The formulas, tricks and trade secrets of Private Equity

Porters 5 Forces

Sample Chapter

Maybe I’m not speaking for everyone when I say this, but I found many of the models and theories presented at university to be largely theoretical and not very practicable. CAPM comes to mind immediately, as do many of the monetary policy theories. However, on reflection, a few make honest sense. There’s some difference in Porters 5 Forces.

For example, I recently posted on the principal-agent problem and it’s salience in regard to public vs. private markets. It is a model that underpins the very existence of these markets; no complexity, few assumptions, and a concept of much clarity. I concede that it is hardly a solution to a common problem, but I think it goes quite far in supporting the concept of private equity.

Similarly, Porter’s 5 Forces model won’t give you the meaning of life, but it is an honest, simple, applicable and highly useful model for the private equity industry. Again, it won’t give any profound answers, but it will go a long way to understanding whether an industry is attractive. I say this because as private equity pros, we know there are many sources of value creation, but an attractive industry is always a salubrious start. Something to keep in mind though, is that the model is designed to analyse industries, not businesses, sectors or markets. Be diligent with your definition of an industry or see web resources for further guidance.

I’ll give a very brief description of each of the Porters 5 forces (see the image above for a pictorial representation):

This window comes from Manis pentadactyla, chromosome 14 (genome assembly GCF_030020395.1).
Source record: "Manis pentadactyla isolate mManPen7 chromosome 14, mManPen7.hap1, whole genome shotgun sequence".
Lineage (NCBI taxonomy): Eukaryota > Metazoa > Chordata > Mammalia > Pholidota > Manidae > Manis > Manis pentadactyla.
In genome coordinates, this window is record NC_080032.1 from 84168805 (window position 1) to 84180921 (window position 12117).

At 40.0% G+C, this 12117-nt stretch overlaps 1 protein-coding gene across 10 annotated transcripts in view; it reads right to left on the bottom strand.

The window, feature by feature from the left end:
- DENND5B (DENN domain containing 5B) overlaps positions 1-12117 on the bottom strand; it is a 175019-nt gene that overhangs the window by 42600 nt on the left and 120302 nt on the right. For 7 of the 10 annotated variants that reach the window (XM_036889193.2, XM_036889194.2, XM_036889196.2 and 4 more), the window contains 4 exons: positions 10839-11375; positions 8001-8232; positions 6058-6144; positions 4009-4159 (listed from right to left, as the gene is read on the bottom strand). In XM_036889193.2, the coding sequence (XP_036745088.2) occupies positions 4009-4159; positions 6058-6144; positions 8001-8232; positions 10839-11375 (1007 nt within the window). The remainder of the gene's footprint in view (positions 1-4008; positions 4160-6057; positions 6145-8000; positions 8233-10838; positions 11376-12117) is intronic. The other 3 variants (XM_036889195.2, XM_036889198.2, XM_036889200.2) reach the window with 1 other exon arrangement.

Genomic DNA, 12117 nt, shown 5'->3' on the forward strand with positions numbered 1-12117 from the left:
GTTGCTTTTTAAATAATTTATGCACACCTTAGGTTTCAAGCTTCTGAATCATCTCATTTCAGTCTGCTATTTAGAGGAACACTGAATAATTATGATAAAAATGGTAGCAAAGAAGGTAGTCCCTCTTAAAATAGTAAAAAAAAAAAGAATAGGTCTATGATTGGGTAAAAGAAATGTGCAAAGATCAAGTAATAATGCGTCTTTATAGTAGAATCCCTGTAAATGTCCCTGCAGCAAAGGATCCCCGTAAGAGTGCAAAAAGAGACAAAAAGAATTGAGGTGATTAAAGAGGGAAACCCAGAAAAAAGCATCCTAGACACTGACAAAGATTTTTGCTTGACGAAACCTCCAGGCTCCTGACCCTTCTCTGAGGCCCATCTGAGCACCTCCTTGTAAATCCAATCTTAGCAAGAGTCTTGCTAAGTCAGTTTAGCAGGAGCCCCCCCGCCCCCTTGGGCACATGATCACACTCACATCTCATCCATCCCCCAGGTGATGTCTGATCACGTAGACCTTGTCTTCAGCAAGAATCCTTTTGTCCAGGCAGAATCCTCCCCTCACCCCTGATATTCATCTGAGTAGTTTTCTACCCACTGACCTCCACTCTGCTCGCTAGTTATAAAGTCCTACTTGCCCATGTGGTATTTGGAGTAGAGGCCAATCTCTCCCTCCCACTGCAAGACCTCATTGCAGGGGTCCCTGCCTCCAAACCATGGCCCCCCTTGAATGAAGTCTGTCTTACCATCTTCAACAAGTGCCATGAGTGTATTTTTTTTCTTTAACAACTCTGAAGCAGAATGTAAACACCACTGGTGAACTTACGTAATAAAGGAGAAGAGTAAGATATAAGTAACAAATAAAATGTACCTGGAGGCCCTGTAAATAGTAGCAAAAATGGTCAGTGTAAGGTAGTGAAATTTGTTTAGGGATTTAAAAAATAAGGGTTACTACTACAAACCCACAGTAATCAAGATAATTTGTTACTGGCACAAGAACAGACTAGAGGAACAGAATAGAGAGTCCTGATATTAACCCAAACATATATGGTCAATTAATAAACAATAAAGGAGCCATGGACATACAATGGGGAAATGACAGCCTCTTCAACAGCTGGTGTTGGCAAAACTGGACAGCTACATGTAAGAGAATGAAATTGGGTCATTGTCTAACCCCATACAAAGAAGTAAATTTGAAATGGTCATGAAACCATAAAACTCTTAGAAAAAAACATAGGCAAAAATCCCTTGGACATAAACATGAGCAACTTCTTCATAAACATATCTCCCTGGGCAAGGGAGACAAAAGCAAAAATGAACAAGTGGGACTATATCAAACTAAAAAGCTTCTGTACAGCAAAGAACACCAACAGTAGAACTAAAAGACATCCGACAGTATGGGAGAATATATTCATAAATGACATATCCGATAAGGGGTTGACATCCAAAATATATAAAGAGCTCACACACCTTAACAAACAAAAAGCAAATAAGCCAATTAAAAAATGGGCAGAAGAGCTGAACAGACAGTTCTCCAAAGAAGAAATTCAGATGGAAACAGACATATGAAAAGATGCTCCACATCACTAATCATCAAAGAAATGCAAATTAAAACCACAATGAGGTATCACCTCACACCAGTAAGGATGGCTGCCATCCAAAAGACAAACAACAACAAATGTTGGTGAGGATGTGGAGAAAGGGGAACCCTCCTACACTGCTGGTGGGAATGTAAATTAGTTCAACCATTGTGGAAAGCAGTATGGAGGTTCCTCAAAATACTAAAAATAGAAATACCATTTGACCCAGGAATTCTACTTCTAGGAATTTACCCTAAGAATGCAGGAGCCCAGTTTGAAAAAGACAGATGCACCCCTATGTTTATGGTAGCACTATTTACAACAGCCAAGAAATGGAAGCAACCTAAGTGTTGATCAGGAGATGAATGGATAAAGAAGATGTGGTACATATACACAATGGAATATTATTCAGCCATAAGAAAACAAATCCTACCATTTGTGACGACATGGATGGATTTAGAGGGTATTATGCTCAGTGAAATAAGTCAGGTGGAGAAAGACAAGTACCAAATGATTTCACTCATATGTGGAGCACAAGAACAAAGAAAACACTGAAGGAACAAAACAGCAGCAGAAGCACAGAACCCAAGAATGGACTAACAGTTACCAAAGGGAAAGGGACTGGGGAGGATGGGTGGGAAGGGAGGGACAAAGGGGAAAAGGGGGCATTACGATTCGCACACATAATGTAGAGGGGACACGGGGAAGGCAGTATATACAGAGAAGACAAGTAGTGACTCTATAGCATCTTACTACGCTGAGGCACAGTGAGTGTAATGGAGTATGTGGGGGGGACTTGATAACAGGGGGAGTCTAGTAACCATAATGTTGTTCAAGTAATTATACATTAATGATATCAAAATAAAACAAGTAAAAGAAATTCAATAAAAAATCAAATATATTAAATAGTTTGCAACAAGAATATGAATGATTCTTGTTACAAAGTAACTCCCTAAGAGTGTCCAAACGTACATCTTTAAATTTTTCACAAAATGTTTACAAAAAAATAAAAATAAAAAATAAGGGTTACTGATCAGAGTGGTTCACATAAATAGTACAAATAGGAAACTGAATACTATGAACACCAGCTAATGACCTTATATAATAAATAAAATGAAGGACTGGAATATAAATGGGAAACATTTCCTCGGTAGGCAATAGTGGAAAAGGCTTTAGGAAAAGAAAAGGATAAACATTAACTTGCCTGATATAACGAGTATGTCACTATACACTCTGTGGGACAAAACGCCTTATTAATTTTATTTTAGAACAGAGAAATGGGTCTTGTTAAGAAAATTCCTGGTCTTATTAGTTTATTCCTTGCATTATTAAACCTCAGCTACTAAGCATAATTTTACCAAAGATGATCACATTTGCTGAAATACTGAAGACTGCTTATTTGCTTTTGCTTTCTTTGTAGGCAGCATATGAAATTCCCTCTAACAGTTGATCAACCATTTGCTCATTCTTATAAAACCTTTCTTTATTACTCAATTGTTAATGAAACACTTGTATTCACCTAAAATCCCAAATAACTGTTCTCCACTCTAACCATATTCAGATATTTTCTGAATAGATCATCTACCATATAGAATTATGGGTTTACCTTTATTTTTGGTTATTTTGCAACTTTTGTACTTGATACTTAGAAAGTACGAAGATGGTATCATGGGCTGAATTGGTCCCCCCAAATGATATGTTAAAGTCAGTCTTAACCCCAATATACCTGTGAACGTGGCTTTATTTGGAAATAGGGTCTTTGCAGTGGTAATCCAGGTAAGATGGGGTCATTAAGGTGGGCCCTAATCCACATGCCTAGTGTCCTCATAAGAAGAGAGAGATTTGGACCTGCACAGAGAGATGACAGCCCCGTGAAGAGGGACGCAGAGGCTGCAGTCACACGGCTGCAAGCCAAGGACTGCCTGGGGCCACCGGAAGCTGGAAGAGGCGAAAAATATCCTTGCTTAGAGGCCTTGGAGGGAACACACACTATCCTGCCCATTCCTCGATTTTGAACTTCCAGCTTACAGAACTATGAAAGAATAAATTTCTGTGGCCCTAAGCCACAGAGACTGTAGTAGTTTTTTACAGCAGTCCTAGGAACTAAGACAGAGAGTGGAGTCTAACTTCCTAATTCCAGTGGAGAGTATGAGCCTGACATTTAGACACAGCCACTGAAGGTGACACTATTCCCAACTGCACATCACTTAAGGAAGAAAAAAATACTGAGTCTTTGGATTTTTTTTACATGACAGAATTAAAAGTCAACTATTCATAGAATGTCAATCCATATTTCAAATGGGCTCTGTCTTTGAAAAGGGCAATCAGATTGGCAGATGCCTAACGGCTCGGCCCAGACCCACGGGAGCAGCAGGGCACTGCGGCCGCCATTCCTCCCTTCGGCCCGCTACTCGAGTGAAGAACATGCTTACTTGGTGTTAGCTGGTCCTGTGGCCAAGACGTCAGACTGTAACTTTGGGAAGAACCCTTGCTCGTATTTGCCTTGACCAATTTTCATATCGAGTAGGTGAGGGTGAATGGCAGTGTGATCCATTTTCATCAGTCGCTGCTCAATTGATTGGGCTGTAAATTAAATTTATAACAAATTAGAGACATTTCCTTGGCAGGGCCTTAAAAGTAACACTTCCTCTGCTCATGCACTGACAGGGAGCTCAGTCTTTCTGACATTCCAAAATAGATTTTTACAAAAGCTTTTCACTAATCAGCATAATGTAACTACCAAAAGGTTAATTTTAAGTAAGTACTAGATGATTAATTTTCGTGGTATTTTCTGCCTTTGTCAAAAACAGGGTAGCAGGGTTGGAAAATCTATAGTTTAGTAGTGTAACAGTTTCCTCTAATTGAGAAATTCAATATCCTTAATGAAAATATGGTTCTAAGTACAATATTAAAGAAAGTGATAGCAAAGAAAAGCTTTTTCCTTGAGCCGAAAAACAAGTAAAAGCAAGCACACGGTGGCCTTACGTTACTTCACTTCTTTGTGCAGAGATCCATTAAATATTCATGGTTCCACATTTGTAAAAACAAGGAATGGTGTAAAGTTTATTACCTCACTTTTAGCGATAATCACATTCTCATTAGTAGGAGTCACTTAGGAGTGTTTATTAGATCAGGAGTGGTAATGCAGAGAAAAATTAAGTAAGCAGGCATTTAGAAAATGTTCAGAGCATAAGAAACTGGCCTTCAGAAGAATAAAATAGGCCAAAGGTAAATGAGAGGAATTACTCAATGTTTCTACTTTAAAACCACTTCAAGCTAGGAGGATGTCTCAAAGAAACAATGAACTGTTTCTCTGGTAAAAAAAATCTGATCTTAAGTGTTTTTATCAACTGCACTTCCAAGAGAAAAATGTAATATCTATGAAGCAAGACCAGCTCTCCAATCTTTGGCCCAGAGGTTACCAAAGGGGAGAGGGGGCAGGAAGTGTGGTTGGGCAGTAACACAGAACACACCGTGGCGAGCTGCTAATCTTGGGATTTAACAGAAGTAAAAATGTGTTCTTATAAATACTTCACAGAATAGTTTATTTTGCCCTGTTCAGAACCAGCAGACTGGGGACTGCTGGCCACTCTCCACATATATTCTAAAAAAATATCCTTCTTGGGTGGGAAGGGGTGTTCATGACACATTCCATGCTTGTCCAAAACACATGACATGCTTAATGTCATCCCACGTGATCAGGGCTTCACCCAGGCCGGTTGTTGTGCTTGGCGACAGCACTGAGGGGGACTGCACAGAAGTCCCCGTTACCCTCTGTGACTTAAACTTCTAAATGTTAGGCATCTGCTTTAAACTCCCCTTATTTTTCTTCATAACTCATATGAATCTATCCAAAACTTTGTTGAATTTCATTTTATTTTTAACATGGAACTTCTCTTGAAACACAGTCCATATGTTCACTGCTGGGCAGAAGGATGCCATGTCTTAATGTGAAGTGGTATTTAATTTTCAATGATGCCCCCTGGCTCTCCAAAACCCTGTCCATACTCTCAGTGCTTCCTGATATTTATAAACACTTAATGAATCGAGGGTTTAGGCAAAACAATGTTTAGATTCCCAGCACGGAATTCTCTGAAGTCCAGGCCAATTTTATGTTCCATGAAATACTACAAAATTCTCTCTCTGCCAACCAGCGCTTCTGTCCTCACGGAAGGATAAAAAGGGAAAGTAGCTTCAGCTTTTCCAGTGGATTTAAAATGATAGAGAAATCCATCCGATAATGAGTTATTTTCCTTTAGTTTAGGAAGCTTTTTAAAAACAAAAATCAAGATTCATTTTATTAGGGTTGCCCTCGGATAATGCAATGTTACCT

1. Substitutes: understand the threat of substitutes within the industry. A moderate to high threat will result in high price elasticity of demand because it will be easy for consumers to swap when prices move (if networking costs are low).
  2. Competitors: if barriers to entry are low and competitors can enter the market easily, then a business won’t enjoy economic profits for very long. Equally, it will be difficult to maintain a competitive advantage and the associated high margins.
  3. Competitive Rivalry: high levels of competition can turn industries into price wars, which doesn’t help anyone, including the consumer, if quality is affected. Rivalry is less intense when the fundamentals of the industry hinder it: think scale economies, differentiation and diversity.
  4. Customers: if customers have high bargaining power, industry players will have a low likelihood of securing an economic profit. The customers will use this power to shift value to themselves. This power will also lead to higher price elasticity of demand.
  5. Suppliers: similar to customer power, high supplier power can lead to a loss of economic profit and lower margins. Power on either side of an industry player typically leads to a shift of value along the value chain. The ideal industry to be in is one at the most profitable point in the value chain.

Based on each of these porters 5 forces, an industry receives an arbitrary rating. For example, a 5 star industry is one that is attractive and one that receives a positive rating for each force. A 0 star industry is unattractive for similar reasons. However, this doesn’t necessarily mean that a particular underlying business is given the same porters 5 forces rating; great managers use differentiation to stand out in any industry; their job is just easier (and success is more likely) in attractive industries.

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